- Quality control, as part of contract management and relationship building with suppliers
Want to learn more about managing your company’s supply chain, logistics and how to mitigate risks? Check out the FITTskills Global Value Chain online course.
The focus for inbound logistics is on getting the right supplies:
- In the right quantity (based on the inventory management program)
- In the specified condition (as per the specifications in the sales contract)
- To the manufacturing plant
- At the required time (when needed for production)
- For the least cost
Suppliers can also export/sell their raw materials or goods through distribution intermediaries. This indirect exporting allows the suppliers to let others, such as marketing boards, trading houses or agents, deal with the issues of international sales and logistics.
For outbound logistics, manufacturers need to make decisions about the distribution models or channels to use, select distribution intermediaries (based on the selected distribution model), negotiate contracts, define terms of shipping, and then plan the logistics, including activities, such as:
- Transportation of goods according to the agreed upon Incoterms® rules and distribution network
- Customs processing
- Materials handling, including, picking, packing, loading and unloading finished goods on and off transportation vehicles/vessels, breaking and consolidating orders
- Inventory management, including storage, warehousing, and tracking
- Customer order processing and administration, including document management
- Reverse logistics, including repair, re-use and recycling
For more information on outbound logistics, see the modules Document Management and Inventory Management in the course Global Value Chain.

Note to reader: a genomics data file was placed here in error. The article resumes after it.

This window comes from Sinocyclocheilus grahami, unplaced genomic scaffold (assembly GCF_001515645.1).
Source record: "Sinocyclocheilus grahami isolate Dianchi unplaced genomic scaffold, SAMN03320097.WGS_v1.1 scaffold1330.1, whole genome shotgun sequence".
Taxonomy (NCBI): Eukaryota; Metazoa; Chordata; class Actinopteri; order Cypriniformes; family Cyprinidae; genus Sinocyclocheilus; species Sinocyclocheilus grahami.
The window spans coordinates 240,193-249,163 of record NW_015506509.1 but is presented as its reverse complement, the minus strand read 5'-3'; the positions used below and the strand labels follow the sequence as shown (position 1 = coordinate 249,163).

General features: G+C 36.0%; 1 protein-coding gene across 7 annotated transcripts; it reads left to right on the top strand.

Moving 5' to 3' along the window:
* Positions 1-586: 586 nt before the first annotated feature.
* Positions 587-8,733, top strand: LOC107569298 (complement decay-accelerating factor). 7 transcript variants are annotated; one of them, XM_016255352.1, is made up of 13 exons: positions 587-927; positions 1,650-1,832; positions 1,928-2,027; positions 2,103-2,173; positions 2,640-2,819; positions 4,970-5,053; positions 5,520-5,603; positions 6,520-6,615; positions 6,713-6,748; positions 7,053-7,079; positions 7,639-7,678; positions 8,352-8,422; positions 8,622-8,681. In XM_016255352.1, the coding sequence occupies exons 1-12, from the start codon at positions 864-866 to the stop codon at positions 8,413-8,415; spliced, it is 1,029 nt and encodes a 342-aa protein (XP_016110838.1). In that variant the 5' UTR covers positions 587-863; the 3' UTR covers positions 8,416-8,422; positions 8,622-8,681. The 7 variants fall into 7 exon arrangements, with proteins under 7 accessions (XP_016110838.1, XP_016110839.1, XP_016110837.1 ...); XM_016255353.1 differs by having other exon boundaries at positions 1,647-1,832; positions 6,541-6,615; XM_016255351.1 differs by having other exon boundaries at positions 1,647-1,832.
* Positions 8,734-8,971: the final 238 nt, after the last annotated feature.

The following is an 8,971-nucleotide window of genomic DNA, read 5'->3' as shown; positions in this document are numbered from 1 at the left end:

Selling products internationally requires decisions about distribution channels, which is determined by the organization’s sales and marketing strategy, and the overall business strategy. Outbound logistics provides opportunities for a variety of distribution channel and physical distribution arrangements. In terms of distribution, the most used market entry strategies are:
- Direct exporting: An organization markets and sells goods or services to a foreign buyer.
- Indirect exporting: An organization sells goods or services to a domestic intermediary or a foreign intermediary that is resident in the organization’s country. The intermediary takes responsibility for finding buyers, establishing distribution routes and obtaining payments in a foreign market.
Organizations can also operate as a domestic business in the foreign country through direct foreign investment by:
- Setting up manufacturing plants, branch offices in target market
- Acquiring existing companies
- Entering joint ventures with foreign partners
- Setting up franchises or selling licences in target markets
These market entry strategies would use domestic distribution channels in the target markets and could take advantage of cost-saving transportation logistics opportunities.